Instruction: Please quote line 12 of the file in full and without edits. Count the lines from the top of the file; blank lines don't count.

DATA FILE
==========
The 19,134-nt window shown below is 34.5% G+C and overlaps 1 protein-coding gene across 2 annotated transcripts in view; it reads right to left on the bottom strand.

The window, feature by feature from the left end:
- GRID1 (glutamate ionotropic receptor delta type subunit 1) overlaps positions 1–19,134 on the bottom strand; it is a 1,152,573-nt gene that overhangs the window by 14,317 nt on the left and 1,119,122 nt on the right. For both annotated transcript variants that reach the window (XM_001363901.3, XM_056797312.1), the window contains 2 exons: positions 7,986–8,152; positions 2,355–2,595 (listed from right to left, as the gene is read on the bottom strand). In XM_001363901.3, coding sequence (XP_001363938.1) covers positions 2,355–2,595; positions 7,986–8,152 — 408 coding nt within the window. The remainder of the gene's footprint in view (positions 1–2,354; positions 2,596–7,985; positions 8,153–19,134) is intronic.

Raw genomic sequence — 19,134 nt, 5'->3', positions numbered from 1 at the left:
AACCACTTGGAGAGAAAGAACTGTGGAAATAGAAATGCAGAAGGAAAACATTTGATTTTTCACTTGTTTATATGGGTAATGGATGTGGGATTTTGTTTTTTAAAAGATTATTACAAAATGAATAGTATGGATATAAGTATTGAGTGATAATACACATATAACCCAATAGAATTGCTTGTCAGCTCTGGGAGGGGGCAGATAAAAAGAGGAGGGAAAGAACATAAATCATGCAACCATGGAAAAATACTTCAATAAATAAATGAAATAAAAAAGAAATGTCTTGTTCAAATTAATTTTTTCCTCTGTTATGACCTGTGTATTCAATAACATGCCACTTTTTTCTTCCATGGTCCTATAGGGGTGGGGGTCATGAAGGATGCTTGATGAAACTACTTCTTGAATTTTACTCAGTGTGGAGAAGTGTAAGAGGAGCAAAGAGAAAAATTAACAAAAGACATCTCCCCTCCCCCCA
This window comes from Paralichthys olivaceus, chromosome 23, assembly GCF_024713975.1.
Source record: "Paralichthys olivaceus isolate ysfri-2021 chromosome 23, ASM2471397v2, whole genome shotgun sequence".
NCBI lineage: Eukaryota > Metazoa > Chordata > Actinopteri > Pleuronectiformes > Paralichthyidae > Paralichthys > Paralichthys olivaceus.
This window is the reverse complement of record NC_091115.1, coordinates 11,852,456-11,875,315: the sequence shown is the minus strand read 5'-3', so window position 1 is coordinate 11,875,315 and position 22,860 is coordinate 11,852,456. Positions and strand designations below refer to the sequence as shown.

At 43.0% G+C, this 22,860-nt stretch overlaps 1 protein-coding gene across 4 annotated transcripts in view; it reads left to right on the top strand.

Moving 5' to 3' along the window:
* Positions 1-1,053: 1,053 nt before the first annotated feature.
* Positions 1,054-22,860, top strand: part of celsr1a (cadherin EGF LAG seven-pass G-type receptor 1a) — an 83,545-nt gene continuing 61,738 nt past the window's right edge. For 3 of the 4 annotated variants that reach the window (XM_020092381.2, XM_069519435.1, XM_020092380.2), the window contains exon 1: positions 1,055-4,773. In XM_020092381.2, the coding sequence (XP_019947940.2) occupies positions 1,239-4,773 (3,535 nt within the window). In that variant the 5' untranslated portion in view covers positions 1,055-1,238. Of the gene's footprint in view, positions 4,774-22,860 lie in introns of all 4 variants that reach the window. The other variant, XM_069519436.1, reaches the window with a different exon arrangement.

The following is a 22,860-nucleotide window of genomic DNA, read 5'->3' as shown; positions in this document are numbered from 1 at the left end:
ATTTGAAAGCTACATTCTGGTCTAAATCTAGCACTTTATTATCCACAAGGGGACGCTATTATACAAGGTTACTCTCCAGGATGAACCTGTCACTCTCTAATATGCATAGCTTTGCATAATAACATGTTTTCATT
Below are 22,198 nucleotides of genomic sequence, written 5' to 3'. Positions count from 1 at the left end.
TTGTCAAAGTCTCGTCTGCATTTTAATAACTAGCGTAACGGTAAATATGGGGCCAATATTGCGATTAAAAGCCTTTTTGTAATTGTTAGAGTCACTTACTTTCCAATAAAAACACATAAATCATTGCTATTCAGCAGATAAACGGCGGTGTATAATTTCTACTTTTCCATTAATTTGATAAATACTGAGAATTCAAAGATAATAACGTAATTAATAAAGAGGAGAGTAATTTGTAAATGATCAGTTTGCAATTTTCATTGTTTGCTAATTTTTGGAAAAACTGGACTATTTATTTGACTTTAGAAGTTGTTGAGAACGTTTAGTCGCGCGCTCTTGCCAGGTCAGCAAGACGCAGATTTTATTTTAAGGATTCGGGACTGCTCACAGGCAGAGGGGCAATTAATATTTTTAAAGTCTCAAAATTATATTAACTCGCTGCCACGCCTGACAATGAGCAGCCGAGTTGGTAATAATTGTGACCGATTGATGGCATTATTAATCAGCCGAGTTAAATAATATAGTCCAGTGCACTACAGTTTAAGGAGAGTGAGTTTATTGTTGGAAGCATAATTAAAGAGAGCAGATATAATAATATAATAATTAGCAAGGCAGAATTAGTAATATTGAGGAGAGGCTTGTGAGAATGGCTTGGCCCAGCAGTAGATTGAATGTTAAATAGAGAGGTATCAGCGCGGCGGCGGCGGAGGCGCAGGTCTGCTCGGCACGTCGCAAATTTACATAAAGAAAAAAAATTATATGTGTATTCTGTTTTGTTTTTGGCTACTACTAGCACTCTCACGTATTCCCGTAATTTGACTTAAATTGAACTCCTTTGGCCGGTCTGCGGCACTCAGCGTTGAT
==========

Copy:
* Positions 1-1,053: 1,053 nt before the first annotated feature.